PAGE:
The patient was returned to the supine position, and the anesthesiologist removed the double lumen endotracheal tube under direct vision with a video laryngoscope and placed a single lumen endotracheal tube (Figures 1 and 3). At this time, a bronchoscopist conducted a thorough examination of the airway, revealing findings consistent with a right upper lobectomy with intact surgical stump. The remainder of the visible tracheobronchial tree on the right side was normal and fully patent. Examination of the left tracheobronchial tree, findings consistent with a left mainstem bronchial injury beginning approximately 0.5 cm below the main carina and along its medial wall and continuing down to approximately 1 cm above the intermediate carina separating the take-offs to the left upper and lower lobes. The injury itself included a portion of bronchial mucosa emanating into the airway although the airway was fully patent. There was no evidence of residual injury, or leak and distal airways were fully patent (Figure 2). A single blood clot was evacuated from the airway.

The patient was allowed to emerge from anesthesia in the postanesthesia care unit and was making excellent respiratory effort with adequate tidal volumes. She was successfully extubated and observed for any signs of respiratory difficulty in the PACU for approximately 2 hours. She was discharged to the ICU for observation and recovered without any further complication.

3. Discussion

In 1949, the Carlens double lumen endotracheal tube [4] was developed and successfully used to separate lungs and facilitate single lung ventilation. Since that time, DLTs have been widely used for isolated lung ventilation in thoracic and cardiac surgeries as well as in cases of single lung trauma or infection. Placement of these endotracheal tubes is relatively simple in experienced hands and rarely is associated with complications. However, because of the large external tube diameter and the stiff stylette, placement of a DLT is not completely without risk.

Tracheobronchial rupture during DLT placement is a potentially life-threatening complication but occurs very rarely, likely less than 0.2% of DLT intubations [5]. In fact, between 1998 and 2010, only six reported cases of tracheobronchial injury were published [68]. Most commonly, injuries were associated with the distal trachea and/or left main bronchus, likely because of the strong preference to place left sided DLTs. These injuries usually occur as a longitudinal tear within the membranous portion of the trachea. Though tracheobronchial rupture incidence is very low, possible risk factors for such an occurrence might include placement by an inexperienced airway manager, multiple intubation attempts, placement of the stylette through the DLT in such a way that the tip emerges from the luminal tip, overinflation of the cuff, too large of a tube size, incompletely anesthetized patient, weakened membranous trachea secondary to chemotherapy, steroid use or radiation therapy, and previous tracheomalacia.

When a tracheobronchial tear does occur, it can result in life-threatening complications. Symptoms of bronchial rupture recognized during a surgical procedure can include tension pneumothorax or subcutaneous emphysema. If unrecognized during surgery, this type of tear can result in thoracic cavity infection or sepsis. Early recognition of tracheobronchial tear and prompt repair are essential for optimal patient outcome. Anesthesia provider recognition might include abrupt changes in vital signs, difficulty with ventilation, and the onset of a significant and unexplainable ventilatory leak.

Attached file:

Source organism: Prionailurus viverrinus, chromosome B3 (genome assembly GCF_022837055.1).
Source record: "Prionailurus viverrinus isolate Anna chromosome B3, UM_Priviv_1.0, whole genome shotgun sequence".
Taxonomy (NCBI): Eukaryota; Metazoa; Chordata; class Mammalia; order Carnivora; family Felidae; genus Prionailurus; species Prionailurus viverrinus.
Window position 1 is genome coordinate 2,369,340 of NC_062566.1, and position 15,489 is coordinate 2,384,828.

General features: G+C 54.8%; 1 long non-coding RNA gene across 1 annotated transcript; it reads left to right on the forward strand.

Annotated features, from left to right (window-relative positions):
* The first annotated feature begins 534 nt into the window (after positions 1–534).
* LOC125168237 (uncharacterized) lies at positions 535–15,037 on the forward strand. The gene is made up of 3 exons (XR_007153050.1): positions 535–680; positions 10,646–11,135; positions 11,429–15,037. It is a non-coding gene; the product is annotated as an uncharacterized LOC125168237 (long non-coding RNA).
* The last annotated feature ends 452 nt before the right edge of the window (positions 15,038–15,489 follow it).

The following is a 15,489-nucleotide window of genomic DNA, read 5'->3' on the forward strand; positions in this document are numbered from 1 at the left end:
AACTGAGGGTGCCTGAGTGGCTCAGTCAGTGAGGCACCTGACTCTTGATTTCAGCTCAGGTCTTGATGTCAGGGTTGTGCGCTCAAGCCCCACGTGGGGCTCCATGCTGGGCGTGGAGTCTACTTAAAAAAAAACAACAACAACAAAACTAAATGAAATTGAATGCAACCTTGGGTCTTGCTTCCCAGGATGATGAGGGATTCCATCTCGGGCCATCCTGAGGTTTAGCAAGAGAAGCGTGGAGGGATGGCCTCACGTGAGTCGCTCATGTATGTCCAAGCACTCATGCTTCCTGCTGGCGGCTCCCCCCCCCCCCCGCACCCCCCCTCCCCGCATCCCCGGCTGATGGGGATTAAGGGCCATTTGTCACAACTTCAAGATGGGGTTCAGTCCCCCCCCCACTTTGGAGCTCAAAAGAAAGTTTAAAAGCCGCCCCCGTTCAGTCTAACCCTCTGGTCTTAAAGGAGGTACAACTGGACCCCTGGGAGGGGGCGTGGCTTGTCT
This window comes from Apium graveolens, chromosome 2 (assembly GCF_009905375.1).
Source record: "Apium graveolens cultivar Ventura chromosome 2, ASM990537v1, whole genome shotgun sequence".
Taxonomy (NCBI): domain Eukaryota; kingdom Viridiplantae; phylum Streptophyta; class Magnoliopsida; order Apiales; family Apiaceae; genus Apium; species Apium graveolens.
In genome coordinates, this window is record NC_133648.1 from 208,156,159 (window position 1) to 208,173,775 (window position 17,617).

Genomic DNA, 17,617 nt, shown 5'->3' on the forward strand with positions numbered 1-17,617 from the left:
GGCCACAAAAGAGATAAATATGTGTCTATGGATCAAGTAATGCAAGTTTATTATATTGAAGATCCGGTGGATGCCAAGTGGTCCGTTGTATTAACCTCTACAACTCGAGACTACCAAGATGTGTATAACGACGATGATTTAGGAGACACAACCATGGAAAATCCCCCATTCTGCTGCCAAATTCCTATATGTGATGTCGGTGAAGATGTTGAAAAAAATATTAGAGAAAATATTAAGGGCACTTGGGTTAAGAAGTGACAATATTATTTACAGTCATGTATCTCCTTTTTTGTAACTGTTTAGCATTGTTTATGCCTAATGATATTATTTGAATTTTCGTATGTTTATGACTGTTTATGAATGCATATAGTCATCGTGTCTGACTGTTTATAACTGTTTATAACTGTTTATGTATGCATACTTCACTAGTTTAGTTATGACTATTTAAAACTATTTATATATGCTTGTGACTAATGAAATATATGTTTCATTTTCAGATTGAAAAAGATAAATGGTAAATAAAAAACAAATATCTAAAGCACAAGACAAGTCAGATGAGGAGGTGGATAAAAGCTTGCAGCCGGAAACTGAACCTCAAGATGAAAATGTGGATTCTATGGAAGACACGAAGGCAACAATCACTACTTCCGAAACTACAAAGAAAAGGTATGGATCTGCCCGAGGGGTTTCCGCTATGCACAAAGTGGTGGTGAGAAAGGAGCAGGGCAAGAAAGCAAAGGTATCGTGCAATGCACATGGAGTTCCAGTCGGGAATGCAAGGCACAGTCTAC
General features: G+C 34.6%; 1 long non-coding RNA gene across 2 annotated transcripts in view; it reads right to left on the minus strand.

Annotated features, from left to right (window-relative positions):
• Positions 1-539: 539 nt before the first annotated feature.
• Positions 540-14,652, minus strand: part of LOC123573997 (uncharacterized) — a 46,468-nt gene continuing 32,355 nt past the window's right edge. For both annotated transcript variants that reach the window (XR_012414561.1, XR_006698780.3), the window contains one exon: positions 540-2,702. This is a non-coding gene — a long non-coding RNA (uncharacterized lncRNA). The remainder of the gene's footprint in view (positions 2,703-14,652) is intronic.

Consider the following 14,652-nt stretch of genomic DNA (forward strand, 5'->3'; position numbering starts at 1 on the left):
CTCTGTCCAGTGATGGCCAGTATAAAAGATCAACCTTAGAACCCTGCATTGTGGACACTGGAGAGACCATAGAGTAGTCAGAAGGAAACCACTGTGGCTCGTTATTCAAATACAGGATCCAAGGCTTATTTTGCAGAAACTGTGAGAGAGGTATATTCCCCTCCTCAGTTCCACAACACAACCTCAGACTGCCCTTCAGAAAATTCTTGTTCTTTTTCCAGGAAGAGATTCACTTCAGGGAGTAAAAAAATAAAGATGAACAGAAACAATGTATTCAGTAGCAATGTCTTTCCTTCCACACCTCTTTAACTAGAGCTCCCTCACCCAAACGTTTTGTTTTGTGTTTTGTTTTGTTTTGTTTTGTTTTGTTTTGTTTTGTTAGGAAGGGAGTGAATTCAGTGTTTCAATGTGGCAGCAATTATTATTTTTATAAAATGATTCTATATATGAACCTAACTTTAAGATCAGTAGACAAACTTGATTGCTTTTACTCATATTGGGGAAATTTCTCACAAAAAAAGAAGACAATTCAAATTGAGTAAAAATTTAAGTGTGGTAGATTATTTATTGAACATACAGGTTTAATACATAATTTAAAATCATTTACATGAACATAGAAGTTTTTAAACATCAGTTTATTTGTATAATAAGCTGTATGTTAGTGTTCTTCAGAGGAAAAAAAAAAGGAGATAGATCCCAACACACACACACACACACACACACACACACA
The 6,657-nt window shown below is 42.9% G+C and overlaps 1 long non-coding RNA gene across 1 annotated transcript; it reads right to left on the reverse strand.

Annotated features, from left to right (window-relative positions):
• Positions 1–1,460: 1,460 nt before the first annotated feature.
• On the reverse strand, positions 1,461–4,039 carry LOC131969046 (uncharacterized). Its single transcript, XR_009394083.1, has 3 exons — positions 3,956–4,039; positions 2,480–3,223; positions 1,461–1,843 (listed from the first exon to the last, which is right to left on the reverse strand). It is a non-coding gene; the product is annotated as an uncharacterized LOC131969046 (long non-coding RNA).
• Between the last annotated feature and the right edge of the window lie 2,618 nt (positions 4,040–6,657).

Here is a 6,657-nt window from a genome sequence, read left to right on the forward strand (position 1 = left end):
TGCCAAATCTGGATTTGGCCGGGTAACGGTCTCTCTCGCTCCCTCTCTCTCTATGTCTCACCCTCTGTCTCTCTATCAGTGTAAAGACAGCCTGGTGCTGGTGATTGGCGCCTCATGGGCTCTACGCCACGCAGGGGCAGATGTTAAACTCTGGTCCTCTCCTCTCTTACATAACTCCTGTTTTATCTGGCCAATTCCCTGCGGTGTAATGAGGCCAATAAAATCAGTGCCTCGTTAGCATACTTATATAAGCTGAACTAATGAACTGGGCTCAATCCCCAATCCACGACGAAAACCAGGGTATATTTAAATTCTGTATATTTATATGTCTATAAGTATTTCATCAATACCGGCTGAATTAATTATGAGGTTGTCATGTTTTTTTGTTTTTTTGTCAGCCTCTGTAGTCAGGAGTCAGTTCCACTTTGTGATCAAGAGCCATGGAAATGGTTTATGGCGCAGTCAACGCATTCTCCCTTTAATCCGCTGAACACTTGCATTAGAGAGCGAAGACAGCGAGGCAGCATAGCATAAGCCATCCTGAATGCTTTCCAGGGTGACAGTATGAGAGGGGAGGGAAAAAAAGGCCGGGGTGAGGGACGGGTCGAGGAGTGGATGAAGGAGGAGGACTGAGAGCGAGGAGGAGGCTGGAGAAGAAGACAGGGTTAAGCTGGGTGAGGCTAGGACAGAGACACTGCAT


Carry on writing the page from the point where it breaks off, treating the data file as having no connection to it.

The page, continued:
In the case presented here, the tear was not initially recognized presumably because of ongoing successful ventilation of the injured lung due to correct placement of the inflated bronchial balloon below the distal portion of the tear. In the absence of ventilation difficulty or vital sign changes, we did not suspect any problem to have occurred. A large air leak following deflation of the bronchial cuff manifested by persistent air bubbles in the surgical field alerted the surgeon of a potential airway disruption. Concurrently, we detected a large leak in our ventilatory circuit. Prompt identification of the bronchial tear and proper patching of the defect prevented further sequela from the injury. In addition, inspection of the bronchus by an experienced bronchoscopist was necessary to exclude the possibility of a distal tear that was not observed in the initial surgical repair. As in most cases of recognized tracheobronchial tears caused by DLT placement, our patient experienced a favorable outcome.

In conclusion, a tracheal rupture after intubation with a double lumen endotracheal tube during an operation is very rare. Prompt recognition and repair are important to optimal patient outcome and prevention of further endobronchial as well as systemic complications. Immediate inspection of the airway by an experienced bronchoscopist is necessary to ensure that proper repair has occurred and no further airway injury is present. Finally, prompt extubation of the patient is preferred to avoid further injury by either positive pressure ventilation or movement of the endotracheal tube causing disruption of the repair.


The authors acknowledge the support by the Foundation for Anesthesia Education and Research (FAER) (WRH) and Department of Anesthesiology, Mayo Clinic, Rochester.